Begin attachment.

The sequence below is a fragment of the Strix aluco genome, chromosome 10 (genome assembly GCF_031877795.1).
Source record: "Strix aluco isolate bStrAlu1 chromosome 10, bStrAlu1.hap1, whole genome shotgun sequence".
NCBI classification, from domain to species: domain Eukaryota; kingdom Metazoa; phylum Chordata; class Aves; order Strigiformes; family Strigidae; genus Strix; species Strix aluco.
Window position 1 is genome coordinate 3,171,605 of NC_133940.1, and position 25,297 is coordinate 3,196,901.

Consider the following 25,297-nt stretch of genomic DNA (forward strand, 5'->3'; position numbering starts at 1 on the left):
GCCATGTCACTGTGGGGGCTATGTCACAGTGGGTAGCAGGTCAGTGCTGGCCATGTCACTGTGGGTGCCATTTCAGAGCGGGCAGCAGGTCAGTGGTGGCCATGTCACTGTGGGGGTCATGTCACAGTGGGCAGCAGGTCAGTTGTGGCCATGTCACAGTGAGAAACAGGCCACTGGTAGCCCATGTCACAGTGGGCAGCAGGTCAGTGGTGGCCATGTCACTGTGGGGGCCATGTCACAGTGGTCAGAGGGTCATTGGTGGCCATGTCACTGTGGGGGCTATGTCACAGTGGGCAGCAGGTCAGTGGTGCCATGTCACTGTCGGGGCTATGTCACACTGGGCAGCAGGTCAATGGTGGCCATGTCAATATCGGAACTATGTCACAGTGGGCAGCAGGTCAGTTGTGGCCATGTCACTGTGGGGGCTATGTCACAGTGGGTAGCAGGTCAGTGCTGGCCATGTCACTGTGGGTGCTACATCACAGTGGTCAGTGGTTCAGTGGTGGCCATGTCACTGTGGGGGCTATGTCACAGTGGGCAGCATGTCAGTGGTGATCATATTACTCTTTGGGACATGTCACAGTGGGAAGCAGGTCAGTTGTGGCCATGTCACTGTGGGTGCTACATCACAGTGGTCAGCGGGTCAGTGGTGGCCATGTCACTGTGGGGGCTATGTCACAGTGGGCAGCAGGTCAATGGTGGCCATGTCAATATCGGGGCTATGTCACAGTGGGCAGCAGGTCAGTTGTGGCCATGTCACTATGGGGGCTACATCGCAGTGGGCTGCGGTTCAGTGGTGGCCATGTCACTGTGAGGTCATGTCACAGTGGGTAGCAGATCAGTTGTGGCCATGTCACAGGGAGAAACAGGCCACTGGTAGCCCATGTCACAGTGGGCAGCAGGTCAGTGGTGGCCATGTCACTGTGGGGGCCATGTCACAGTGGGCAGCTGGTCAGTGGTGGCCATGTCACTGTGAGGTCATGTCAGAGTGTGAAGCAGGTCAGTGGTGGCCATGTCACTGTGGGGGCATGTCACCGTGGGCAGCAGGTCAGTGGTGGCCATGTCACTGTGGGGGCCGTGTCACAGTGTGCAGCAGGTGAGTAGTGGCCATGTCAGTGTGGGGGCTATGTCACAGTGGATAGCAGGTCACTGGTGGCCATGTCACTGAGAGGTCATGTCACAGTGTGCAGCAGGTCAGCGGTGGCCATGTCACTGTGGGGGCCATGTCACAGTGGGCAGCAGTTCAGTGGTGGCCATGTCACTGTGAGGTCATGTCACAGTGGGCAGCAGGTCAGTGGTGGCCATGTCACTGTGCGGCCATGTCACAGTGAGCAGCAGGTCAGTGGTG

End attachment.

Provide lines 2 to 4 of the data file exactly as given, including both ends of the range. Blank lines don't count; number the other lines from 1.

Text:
Source record: "Strix aluco isolate bStrAlu1 chromosome 10, bStrAlu1.hap1, whole genome shotgun sequence".
NCBI classification, from domain to species: domain Eukaryota; kingdom Metazoa; phylum Chordata; class Aves; order Strigiformes; family Strigidae; genus Strix; species Strix aluco.
Window position 1 is genome coordinate 3,171,605 of NC_133940.1, and position 25,297 is coordinate 3,196,901.